Simpson was suspected previously by authorities of attempting to fly overseas to wage violent jihad, telling an FBI informant in May 2009, “It’s time to go to Somalia, brother,” later adding, “We gonna make it to the battlefield. . . . It’s time to roll,” according to court records.
Converts “are the most vulnerable because they do not yet fully understand Islam,” said Jamal Ahjjaj, an imam at As-Soennah Mosque in The Hague, where Betsy’s parents say she occasionally worshiped. “When we have religious classes for converts, sometimes there are people — the wrong people — waiting outside the mosque to greet them.”
In the post-Sept. 11, 2001, era, cases of converted extremists have cropped up on both sides of the Atlantic and include the likes of Adam Gadahn, an American who rose through the ranks of al-Qaeda, and John Walker Lindh, another American who fought for the Taliban in Afghanistan. Yet the number of converts streaming to aid the Islamic State, experts say, is far greater than in any other modern conflict in the Islamic world.
For Europe, in particular, the broad appeal of the Islamic State is rapidly morphing the group’s message of violence into a dangerous social problem at home, increasing the risk of homegrown terror and the chance that lost youths become indoctrinated into a perilous, cultlike lifestyle.
The profiles of converts joining the Islamic State often mirror that of Betsy. The child of divorced parents, she dropped out of school by age 14, was busted for shoplifting by 16 and was struggling with a drug problem at one point.
Here in the Netherlands, more than a dozen of those who have left for the Islamic State came, like Betsy, from the single largest pool of converts: young women. For instance, at As-Soennah Mosque, the heated national debate in the Netherlands over Islamist extremism has fueled a mini-boom in converts. Last year had the highest number, 97, since the mosque opened in 1993. Most were ages 19 to 21, and more than 70 percent were women. Many of them, mosque officials said, were dealing with problems at home.
“You find that a lot of the converts going to the Islamic State are girls, girls with problems, girls who have been prostitutes, girls with psychological and behavioral issues, sometimes borderline personalities,” said Marion van San, a senior researcher on foreign fighters at an institute affiliated with Erasmus University in Rotterdam. “Then someone comes along and promises that Allah is going to give them a second chance.”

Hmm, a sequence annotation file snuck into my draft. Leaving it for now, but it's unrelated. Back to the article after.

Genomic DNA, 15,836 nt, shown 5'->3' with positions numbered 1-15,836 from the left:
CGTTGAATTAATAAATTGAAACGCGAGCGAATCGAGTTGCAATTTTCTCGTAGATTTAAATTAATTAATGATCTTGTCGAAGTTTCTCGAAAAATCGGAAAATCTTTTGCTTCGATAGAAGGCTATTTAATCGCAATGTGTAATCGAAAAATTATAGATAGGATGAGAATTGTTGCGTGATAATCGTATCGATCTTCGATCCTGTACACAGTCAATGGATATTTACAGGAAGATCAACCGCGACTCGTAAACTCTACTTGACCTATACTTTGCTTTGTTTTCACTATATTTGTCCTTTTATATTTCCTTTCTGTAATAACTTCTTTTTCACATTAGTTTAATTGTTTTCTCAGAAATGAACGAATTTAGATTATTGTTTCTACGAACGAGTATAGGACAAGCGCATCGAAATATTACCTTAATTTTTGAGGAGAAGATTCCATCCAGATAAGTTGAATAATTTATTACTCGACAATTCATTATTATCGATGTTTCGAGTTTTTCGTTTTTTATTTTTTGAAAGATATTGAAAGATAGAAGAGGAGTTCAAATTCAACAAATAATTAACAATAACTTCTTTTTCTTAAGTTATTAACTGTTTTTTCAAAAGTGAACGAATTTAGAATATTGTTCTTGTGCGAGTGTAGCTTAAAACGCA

Converts, experts say, also make easier targets. At least some tend to be lost souls searching for answers. For a minority of them, the radical ideology of the Islamic State is providing a heady sense of belonging, structure and a clear set of rules.
A 30-year-old former convert to Islam who asked that his name be withheld because he has received death threats for leaving the faith and is still on parole after serving a prison sentence in the Netherlands on terrorism charges cited his own spiritual and political journey as an example. His first contact with Islam came after his parents divorced when he was a teenager and he began socializing with devout Muslim friends in the immigrant neighborhood where his alcoholic father had relocated.
“I noticed they had all the answers,” he said. “They offered me what I was looking for.”
After the Sept. 11 attacks, he said, he followed a more radical path. He began surfing the Internet for information on the Taliban and found its absolutist worldview to be intoxicating. He began skipping school to read the Koran, spending more time studying the lives of “martyrs,” whose deaths in violent jihad had, he believed, paved their way to paradise. He left his moderate mosque for a more conservative one and quickly met a Dutch
Moroccan extremist in the Netherlands who would further radicalize him.
Betsy, said her mother, contacted another Dutch convert in 2014 who had left for Syria that year with a former boyfriend, whom she married. Betsy also began to attend special events with a small Muslim prayer group that was not sanctioned by the local mosque and that her parents think included radical voices that wooed their daughter into extremism.
In a religious ceremony late last year, she married a Syrian man but left him only days later, claiming he was “too soft” a Muslim.